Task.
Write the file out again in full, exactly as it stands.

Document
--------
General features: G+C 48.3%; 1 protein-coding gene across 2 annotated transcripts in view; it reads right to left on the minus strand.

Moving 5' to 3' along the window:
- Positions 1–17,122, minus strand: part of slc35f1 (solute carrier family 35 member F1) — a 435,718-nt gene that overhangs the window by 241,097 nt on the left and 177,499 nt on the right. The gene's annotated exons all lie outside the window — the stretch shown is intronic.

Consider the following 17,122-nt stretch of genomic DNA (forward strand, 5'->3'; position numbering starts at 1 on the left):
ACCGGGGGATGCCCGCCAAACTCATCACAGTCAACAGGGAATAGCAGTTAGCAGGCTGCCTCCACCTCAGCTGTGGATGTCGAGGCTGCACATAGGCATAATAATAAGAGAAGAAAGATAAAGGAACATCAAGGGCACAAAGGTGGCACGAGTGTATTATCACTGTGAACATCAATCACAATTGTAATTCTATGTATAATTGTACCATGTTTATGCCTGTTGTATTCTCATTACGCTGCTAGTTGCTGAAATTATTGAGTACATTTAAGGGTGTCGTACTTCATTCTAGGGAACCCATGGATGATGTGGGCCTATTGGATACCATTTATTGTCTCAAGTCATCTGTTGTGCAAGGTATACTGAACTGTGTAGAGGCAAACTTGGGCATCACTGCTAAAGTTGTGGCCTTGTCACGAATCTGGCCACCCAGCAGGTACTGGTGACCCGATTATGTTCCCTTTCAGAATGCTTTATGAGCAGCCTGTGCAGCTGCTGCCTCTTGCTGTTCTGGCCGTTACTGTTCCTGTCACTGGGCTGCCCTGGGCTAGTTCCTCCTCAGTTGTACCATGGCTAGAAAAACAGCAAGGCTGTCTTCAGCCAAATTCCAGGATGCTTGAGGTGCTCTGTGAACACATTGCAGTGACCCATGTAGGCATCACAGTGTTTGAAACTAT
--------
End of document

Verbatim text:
General features: G+C 48.3%; 1 protein-coding gene across 2 annotated transcripts in view; it reads right to left on the minus strand.

Moving 5' to 3' along the window:
- Positions 1–17,122, minus strand: part of slc35f1 (solute carrier family 35 member F1) — a 435,718-nt gene that overhangs the window by 241,097 nt on the left and 177,499 nt on the right. The gene's annotated exons all lie outside the window — the stretch shown is intronic.

Consider the following 17,122-nt stretch of genomic DNA (forward strand, 5'->3'; position numbering starts at 1 on the left):
ACCGGGGGATGCCCGCCAAACTCATCACAGTCAACAGGGAATAGCAGTTAGCAGGCTGCCTCCACCTCAGCTGTGGATGTCGAGGCTGCACATAGGCATAATAATAAGAGAAGAAAGATAAAGGAACATCAAGGGCACAAAGGTGGCACGAGTGTATTATCACTGTGAACATCAATCACAATTGTAATTCTATGTATAATTGTACCATGTTTATGCCTGTTGTATTCTCATTACGCTGCTAGTTGCTGAAATTATTGAGTACATTTAAGGGTGTCGTACTTCATTCTAGGGAACCCATGGATGATGTGGGCCTATTGGATACCATTTATTGTCTCAAGTCATCTGTTGTGCAAGGTATACTGAACTGTGTAGAGGCAAACTTGGGCATCACTGCTAAAGTTGTGGCCTTGTCACGAATCTGGCCACCCAGCAGGTACTGGTGACCCGATTATGTTCCCTTTCAGAATGCTTTATGAGCAGCCTGTGCAGCTGCTGCCTCTTGCTGTTCTGGCCGTTACTGTTCCTGTCACTGGGCTGCCCTGGGCTAGTTCCTCCTCAGTTGTACCATGGCTAGAAAAACAGCAAGGCTGTCTTCAGCCAAATTCCAGGATGCTTGAGGTGCTCTGTGAACACATTGCAGTGACCCATGTAGGCATCACAGTGTTTGAAACTAT